Human energy to bring power by the pedal

Human energy to bring power by the pedal

Manoj Bhargava, founder of Billions in Change, calls up two words as the stars of his show. Energy, water. He reminds us what may be obvious but often ignored. They hold the key to other things that keep the poor, well, poor. Energy and water hold the key to health and to livelihoods.

Bhargava has been making news with one of those main characters, energy. He said in the video that half the world either lacks electricity or has it only for two to three hours a day. It's not just a matter of being able to tune into a favorite TV program but of lighting and heating a home, studying after dark, storing food, preparing food without burning wood or coal.

Energy, he said, is a great equalizer. And his goal has been to look for "that one thing that will lead to benefits that are across hundreds of things."

His "that one thing" in this instance has been human mechanical energy to create energy. His video introduces his bicycle.

Free Electric, as it is called, has you pedal for an hour—to get electricity for 24 hours.

(He told Business Standard in October, "A standard electricity-producing bicycle can power one bulb as long as you are peddling it; the bulb goes out once you stop peddling. Our device can power 24 light bulbs, a fan, a phone charger and a tablet charger at the same time.")

How it works: A person pedals a hybrid bicycle. The bicycle wheel drives a flywheel, which turns a generator, which charges a battery. Pedaling for one hour yields electricity for 24 hours.

The Free Electric is made with standard bike parts. Bhargava told Gizmag that each working part of the bike was refined to be made as simple as possible. Added to these standard parts are some weights, an alternator and a 12-V battery, said Gizmag.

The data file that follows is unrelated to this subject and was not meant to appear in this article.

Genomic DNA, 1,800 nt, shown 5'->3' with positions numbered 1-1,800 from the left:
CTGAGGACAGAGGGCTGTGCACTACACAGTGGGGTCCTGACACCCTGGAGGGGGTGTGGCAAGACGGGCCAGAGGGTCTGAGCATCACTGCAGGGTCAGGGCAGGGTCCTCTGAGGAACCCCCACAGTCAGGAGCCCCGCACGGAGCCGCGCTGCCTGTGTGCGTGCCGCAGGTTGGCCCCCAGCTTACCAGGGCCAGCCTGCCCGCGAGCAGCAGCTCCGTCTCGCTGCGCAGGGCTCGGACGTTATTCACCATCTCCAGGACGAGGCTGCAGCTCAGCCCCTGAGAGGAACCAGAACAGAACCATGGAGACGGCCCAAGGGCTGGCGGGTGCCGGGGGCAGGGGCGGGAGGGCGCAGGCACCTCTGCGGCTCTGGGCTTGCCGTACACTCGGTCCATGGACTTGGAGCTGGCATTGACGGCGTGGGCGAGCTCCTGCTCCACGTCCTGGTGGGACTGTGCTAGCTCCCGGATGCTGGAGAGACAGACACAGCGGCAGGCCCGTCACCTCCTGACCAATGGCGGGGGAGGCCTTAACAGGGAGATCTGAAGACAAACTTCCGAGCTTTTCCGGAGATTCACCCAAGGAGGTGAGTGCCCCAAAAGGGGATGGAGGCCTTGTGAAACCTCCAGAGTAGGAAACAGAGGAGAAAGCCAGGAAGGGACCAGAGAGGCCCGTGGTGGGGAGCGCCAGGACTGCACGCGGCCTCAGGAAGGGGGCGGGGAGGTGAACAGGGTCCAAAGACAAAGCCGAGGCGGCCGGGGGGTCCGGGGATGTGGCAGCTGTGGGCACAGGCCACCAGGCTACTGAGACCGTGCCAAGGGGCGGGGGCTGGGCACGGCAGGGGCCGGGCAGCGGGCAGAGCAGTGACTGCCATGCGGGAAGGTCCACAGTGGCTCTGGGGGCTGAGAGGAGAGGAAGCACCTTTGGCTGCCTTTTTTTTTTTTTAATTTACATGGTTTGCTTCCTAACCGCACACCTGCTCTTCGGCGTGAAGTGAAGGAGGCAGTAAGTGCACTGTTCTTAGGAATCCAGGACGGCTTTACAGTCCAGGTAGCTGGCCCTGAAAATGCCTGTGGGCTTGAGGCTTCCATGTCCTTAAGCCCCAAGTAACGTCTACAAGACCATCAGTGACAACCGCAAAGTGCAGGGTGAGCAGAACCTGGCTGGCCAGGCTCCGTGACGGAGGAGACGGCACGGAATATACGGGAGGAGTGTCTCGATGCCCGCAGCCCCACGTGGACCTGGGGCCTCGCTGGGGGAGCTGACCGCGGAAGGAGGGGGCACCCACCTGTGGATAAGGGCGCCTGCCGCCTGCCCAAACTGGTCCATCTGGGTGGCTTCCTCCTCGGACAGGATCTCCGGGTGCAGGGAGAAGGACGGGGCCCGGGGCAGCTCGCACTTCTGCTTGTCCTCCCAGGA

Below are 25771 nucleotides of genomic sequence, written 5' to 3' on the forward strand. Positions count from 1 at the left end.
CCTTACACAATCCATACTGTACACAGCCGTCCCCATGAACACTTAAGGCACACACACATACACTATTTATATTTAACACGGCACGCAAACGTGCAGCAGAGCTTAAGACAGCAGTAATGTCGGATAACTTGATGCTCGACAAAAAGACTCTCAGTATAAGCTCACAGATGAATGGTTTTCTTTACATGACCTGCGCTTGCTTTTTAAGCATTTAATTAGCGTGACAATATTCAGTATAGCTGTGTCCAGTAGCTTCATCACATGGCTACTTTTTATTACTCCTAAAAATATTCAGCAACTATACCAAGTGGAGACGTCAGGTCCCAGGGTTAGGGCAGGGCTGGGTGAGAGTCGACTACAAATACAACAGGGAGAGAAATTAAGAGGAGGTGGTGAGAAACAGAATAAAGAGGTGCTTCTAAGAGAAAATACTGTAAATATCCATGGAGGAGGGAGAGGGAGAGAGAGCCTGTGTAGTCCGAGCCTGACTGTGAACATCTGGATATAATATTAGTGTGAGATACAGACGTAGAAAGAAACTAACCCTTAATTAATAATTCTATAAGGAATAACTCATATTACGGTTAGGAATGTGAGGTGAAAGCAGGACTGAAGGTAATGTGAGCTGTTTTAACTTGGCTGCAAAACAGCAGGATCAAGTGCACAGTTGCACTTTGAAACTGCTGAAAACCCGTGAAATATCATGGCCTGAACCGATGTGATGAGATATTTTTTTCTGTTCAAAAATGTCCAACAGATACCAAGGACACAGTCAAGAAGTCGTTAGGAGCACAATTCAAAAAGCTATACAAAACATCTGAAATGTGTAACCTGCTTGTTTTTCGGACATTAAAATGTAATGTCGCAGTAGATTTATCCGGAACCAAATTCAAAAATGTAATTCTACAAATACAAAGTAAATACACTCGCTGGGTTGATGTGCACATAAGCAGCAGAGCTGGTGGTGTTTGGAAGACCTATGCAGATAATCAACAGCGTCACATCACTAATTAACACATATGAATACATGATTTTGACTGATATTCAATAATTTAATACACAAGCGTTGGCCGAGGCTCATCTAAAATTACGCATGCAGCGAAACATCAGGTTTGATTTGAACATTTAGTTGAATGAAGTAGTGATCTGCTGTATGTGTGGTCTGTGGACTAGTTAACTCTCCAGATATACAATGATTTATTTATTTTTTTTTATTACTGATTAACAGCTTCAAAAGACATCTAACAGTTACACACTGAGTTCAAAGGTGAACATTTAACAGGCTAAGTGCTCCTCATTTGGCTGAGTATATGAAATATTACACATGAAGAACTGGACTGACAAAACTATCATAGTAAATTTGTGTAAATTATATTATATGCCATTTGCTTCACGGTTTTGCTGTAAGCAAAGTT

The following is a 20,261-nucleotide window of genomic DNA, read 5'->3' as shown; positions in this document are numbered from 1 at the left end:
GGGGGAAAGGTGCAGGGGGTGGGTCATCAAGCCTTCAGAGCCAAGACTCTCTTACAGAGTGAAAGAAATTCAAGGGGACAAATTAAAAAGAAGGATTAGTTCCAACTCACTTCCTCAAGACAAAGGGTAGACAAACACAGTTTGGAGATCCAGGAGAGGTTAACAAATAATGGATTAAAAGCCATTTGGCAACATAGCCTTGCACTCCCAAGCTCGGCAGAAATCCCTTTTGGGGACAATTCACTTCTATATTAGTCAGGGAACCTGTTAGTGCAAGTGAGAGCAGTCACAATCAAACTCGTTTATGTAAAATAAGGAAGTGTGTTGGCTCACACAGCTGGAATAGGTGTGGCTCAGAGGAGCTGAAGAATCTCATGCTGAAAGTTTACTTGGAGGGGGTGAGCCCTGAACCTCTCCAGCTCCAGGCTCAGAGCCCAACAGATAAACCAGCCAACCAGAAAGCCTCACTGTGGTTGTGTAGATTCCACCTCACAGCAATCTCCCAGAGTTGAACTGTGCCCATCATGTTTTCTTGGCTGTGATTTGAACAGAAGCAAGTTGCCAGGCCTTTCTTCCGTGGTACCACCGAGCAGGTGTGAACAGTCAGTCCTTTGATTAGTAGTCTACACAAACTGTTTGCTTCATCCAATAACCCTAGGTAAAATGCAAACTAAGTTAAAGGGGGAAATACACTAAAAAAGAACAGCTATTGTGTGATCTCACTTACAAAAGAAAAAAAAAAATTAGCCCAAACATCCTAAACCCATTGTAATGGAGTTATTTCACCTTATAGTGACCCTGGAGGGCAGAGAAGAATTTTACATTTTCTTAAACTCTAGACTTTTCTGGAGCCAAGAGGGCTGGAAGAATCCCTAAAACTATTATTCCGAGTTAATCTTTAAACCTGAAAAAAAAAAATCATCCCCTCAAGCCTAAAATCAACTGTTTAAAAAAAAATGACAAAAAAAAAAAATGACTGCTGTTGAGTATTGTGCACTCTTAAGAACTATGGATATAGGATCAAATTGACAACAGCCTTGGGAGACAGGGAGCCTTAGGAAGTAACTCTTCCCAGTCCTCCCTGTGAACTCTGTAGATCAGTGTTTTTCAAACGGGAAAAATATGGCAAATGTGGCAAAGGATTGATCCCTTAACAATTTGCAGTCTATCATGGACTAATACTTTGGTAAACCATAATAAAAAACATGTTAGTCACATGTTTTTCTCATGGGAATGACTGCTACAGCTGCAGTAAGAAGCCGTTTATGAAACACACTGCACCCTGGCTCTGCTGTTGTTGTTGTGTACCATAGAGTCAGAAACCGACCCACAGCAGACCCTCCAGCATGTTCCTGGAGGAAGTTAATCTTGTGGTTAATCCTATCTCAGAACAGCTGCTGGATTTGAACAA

The name Billions in Change intimates the group is asking people for money. They are not asking for money but asking people to support via telling others, including officials. "We have the technologies to change the lives of billions of people. With your help, these technologies will be adopted and implemented quickly."

What's next? Singapore's newspaper, TODAY said that "in India, Mr. Bhargava will begin in March to manufacture and distribute an electricity-generating bicycle for poor households."

Business Standard said Bhargava plans to produce 10,000 units of the electricity-producing bicycles in India by March for people in need, especially in rural areas.

Does this all sound familiar? There have been other attempts to pedal for power. The Billions in Change recognizes they are not the first to think up energy-producing bikes. They said, however, "before Free Electric there wasn't anything that produced enough electricity to power 24 , a fan, a phone and tablet charger at the same time."

They will make two versions of the bike, one version for people in poorer countries; that bike will be priced lower than the second version and will be made just for , they said. A more sophisticated version, they said, will have a few more bells and whistles, including a lithium-ion battery and more aesthetic features, "and will be priced based on the market."


Explore further

Victory Motorcycles introducing all-electric addition to its lineup

More information: billionsinchange.com/solutions/free-electric

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Dec 20, 2015
Buy a Buffalo; It gives Milk.
Train it to Pedal it for 4 hours a day!
OR 24 houses can buy one! 1 hr per house!

Dec 20, 2015
Though they don't look like it, I presume the bank of light bulbs shown in the video are leds rather than incandescents.

The author doesn't mention where the energy is going to come from to operate the generating system. One hour of pedaling takes a lot of energy which has to come from high calorie food eaten over and above what the operator would normally eat just to function for the day.